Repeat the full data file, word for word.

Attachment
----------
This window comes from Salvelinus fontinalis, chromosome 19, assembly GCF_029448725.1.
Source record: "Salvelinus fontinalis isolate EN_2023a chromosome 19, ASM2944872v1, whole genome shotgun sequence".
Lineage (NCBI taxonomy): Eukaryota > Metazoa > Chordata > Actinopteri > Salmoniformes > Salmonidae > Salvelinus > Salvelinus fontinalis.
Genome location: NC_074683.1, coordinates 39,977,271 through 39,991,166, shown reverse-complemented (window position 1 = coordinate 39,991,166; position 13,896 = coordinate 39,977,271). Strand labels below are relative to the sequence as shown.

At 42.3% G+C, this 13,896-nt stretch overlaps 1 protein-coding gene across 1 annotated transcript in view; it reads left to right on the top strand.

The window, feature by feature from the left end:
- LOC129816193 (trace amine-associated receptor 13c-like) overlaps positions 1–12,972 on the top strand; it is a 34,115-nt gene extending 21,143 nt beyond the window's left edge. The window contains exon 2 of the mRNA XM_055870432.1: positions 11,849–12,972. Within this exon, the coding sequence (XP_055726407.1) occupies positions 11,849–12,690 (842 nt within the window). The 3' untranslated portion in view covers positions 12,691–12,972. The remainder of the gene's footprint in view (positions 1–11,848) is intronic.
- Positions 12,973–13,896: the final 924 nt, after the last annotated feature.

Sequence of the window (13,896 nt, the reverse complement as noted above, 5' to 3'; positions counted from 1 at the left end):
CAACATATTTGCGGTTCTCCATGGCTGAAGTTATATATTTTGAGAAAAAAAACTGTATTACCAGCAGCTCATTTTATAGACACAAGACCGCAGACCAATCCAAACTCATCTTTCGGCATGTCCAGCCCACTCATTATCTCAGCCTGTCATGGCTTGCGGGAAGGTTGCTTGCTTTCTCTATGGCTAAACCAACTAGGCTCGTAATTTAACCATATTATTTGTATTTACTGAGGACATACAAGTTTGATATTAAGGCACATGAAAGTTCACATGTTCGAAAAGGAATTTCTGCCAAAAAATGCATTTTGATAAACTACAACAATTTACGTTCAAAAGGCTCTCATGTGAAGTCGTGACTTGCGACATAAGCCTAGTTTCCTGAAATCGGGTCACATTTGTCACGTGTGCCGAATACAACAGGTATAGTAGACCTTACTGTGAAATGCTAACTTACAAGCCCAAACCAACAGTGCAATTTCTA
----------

This window comes from Salvelinus fontinalis, chromosome 19, assembly GCF_029448725.1.
Source record: "Salvelinus fontinalis isolate EN_2023a chromosome 19, ASM2944872v1, whole genome shotgun sequence".
Lineage (NCBI taxonomy): Eukaryota > Metazoa > Chordata > Actinopteri > Salmoniformes > Salmonidae > Salvelinus > Salvelinus fontinalis.
Genome location: NC_074683.1, coordinates 39,977,271 through 39,991,166, shown reverse-complemented (window position 1 = coordinate 39,991,166; position 13,896 = coordinate 39,977,271). Strand labels below are relative to the sequence as shown.

At 42.3% G+C, this 13,896-nt stretch overlaps 1 protein-coding gene across 1 annotated transcript in view; it reads left to right on the top strand.

The window, feature by feature from the left end:
- LOC129816193 (trace amine-associated receptor 13c-like) overlaps positions 1–12,972 on the top strand; it is a 34,115-nt gene extending 21,143 nt beyond the window's left edge. The window contains exon 2 of the mRNA XM_055870432.1: positions 11,849–12,972. Within this exon, the coding sequence (XP_055726407.1) occupies positions 11,849–12,690 (842 nt within the window). The 3' untranslated portion in view covers positions 12,691–12,972. The remainder of the gene's footprint in view (positions 1–11,848) is intronic.
- Positions 12,973–13,896: the final 924 nt, after the last annotated feature.

Sequence of the window (13,896 nt, the reverse complement as noted above, 5' to 3'; positions counted from 1 at the left end):
CAACATATTTGCGGTTCTCCATGGCTGAAGTTATATATTTTGAGAAAAAAAACTGTATTACCAGCAGCTCATTTTATAGACACAAGACCGCAGACCAATCCAAACTCATCTTTCGGCATGTCCAGCCCACTCATTATCTCAGCCTGTCATGGCTTGCGGGAAGGTTGCTTGCTTTCTCTATGGCTAAACCAACTAGGCTCGTAATTTAACCATATTATTTGTATTTACTGAGGACATACAAGTTTGATATTAAGGCACATGAAAGTTCACATGTTCGAAAAGGAATTTCTGCCAAAAAATGCATTTTGATAAACTACAACAATTTACGTTCAAAAGGCTCTCATGTGAAGTCGTGACTTGCGACATAAGCCTAGTTTCCTGAAATCGGGTCACATTTGTCACGTGTGCCGAATACAACAGGTATAGTAGACCTTACTGTGAAATGCTAACTTACAAGCCCAAACCAACAGTGCAATTTCTA